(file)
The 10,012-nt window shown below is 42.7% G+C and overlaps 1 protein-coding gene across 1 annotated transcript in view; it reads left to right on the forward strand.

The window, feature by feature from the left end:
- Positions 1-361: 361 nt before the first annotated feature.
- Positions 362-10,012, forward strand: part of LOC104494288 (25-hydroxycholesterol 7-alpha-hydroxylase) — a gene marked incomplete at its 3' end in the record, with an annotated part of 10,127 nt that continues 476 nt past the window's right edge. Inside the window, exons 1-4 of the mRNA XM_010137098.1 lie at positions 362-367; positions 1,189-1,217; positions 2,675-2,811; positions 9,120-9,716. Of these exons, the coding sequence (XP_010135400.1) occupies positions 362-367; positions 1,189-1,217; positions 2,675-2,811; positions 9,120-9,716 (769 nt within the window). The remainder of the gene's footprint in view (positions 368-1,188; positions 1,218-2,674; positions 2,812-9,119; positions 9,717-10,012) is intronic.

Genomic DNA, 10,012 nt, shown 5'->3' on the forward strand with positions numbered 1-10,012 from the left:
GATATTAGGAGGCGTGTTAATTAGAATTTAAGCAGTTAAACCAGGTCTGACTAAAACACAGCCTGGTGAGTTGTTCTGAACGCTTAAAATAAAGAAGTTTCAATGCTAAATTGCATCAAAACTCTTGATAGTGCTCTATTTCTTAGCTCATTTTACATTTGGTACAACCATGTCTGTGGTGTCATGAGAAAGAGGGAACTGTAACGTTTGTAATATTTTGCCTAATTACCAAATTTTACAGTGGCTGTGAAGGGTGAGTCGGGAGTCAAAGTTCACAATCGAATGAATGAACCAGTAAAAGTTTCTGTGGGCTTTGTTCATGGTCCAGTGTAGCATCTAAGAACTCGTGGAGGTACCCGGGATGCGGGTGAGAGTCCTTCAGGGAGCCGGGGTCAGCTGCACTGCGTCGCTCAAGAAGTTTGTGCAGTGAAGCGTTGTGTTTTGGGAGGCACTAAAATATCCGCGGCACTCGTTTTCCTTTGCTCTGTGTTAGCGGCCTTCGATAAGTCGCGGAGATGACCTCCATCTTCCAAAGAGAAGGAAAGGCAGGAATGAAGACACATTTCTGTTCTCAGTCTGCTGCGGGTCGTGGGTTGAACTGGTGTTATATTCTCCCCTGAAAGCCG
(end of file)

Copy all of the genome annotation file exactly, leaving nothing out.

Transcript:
The 10,012-nt window shown below is 42.7% G+C and overlaps 1 protein-coding gene across 1 annotated transcript in view; it reads left to right on the forward strand.

The window, feature by feature from the left end:
- Positions 1-361: 361 nt before the first annotated feature.
- Positions 362-10,012, forward strand: part of LOC104494288 (25-hydroxycholesterol 7-alpha-hydroxylase) — a gene marked incomplete at its 3' end in the record, with an annotated part of 10,127 nt that continues 476 nt past the window's right edge. Inside the window, exons 1-4 of the mRNA XM_010137098.1 lie at positions 362-367; positions 1,189-1,217; positions 2,675-2,811; positions 9,120-9,716. Of these exons, the coding sequence (XP_010135400.1) occupies positions 362-367; positions 1,189-1,217; positions 2,675-2,811; positions 9,120-9,716 (769 nt within the window). The remainder of the gene's footprint in view (positions 368-1,188; positions 1,218-2,674; positions 2,812-9,119; positions 9,717-10,012) is intronic.

Genomic DNA, 10,012 nt, shown 5'->3' on the forward strand with positions numbered 1-10,012 from the left:
GATATTAGGAGGCGTGTTAATTAGAATTTAAGCAGTTAAACCAGGTCTGACTAAAACACAGCCTGGTGAGTTGTTCTGAACGCTTAAAATAAAGAAGTTTCAATGCTAAATTGCATCAAAACTCTTGATAGTGCTCTATTTCTTAGCTCATTTTACATTTGGTACAACCATGTCTGTGGTGTCATGAGAAAGAGGGAACTGTAACGTTTGTAATATTTTGCCTAATTACCAAATTTTACAGTGGCTGTGAAGGGTGAGTCGGGAGTCAAAGTTCACAATCGAATGAATGAACCAGTAAAAGTTTCTGTGGGCTTTGTTCATGGTCCAGTGTAGCATCTAAGAACTCGTGGAGGTACCCGGGATGCGGGTGAGAGTCCTTCAGGGAGCCGGGGTCAGCTGCACTGCGTCGCTCAAGAAGTTTGTGCAGTGAAGCGTTGTGTTTTGGGAGGCACTAAAATATCCGCGGCACTCGTTTTCCTTTGCTCTGTGTTAGCGGCCTTCGATAAGTCGCGGAGATGACCTCCATCTTCCAAAGAGAAGGAAAGGCAGGAATGAAGACACATTTCTGTTCTCAGTCTGCTGCGGGTCGTGGGTTGAACTGGTGTTATATTCTCCCCTGAAAGCCG